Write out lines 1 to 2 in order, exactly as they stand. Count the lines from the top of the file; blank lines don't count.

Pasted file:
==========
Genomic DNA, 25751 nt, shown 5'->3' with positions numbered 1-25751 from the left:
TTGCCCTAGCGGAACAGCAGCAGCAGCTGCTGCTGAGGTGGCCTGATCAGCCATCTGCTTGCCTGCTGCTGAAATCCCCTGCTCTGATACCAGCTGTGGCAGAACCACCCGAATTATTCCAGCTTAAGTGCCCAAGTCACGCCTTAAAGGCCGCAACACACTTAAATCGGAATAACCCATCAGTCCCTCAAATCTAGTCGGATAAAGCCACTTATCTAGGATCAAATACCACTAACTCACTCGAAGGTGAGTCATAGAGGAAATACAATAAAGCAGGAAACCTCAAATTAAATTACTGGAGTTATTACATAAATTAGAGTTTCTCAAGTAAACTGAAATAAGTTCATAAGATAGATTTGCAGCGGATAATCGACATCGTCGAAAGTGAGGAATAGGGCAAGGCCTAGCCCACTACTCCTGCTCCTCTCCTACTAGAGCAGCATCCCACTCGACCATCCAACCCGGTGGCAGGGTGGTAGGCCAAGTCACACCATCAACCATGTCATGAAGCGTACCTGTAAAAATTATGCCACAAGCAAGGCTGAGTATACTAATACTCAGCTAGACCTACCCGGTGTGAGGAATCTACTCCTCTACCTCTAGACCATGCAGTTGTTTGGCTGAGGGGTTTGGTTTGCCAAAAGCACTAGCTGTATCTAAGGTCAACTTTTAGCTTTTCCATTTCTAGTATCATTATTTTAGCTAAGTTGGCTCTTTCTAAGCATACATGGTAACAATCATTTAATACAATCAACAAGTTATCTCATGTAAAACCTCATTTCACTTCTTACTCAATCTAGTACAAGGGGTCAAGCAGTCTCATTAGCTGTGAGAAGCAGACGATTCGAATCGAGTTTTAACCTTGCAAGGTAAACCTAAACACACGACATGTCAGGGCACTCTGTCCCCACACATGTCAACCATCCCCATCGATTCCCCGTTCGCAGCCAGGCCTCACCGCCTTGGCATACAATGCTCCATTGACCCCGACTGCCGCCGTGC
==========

Genomic DNA, 25751 nt, shown 5'->3' with positions numbered 1-25751 from the left:
TTGCCCTAGCGGAACAGCAGCAGCAGCTGCTGCTGAGGTGGCCTGATCAGCCATCTGCTTGCCTGCTGCTGAAATCCCCTGCTCTGATACCAGCTGTGGCAGAACCACCCGAATTATTCCAGCTTAAGTGCCCAAGTCACGCCTTAAAGGCCGCAACACACTTAAATCGGAATAACCCATCAGTCCCTCAAATCTAGTCGGATAAAGCCACTTATCTAGGATCAAATACCACTAACTCACTCGAAGGTGAGTCATAGAGGAAATACAATAAAGCAGGAAACCTCAAATTAAATTACTGGAGTTATTACATAAATTAGAGTTTCTCAAGTAAACTGAAATAAGTTCATAAGATAGATTTGCAGCGGATAATCGACATCGTCGAAAGTGAGGAATAGGGCAAGGCCTAGCCCACTACTCCTGCTCCTCTCCTACTAGAGCAGCATCCCACTCGACCATCCAACCCGGTGGCAGGGTGGTAGGCCAAGTCACACCATCAACCATGTCATGAAGCGTACCTGTAAAAATTATGCCACAAGCAAGGCTGAGTATACTAATACTCAGCTAGACCTACCCGGTGTGAGGAATCTACTCCTCTACCTCTAGACCATGCAGTTGTTTGGCTGAGGGGTTTGGTTTGCCAAAAGCACTAGCTGTATCTAAGGTCAACTTTTAGCTTTTCCATTTCTAGTATCATTATTTTAGCTAAGTTGGCTCTTTCTAAGCATACATGGTAACAATCATTTAATACAATCAACAAGTTATCTCATGTAAAACCTCATTTCACTTCTTACTCAATCTAGTACAAGGGGTCAAGCAGTCTCATTAGCTGTGAGAAGCAGACGATTCGAATCGAGTTTTAACCTTGCAAGGTAAACCTAAACACACGACATGTCAGGGCACTCTGTCCCCACACATGTCAACCATCCCCATCGATTCCCCGTTCGCAGCCAGGCCTCACCGCCTTGGCATACAATGCTCCATTGACCCCGACTGCCGCCGTGC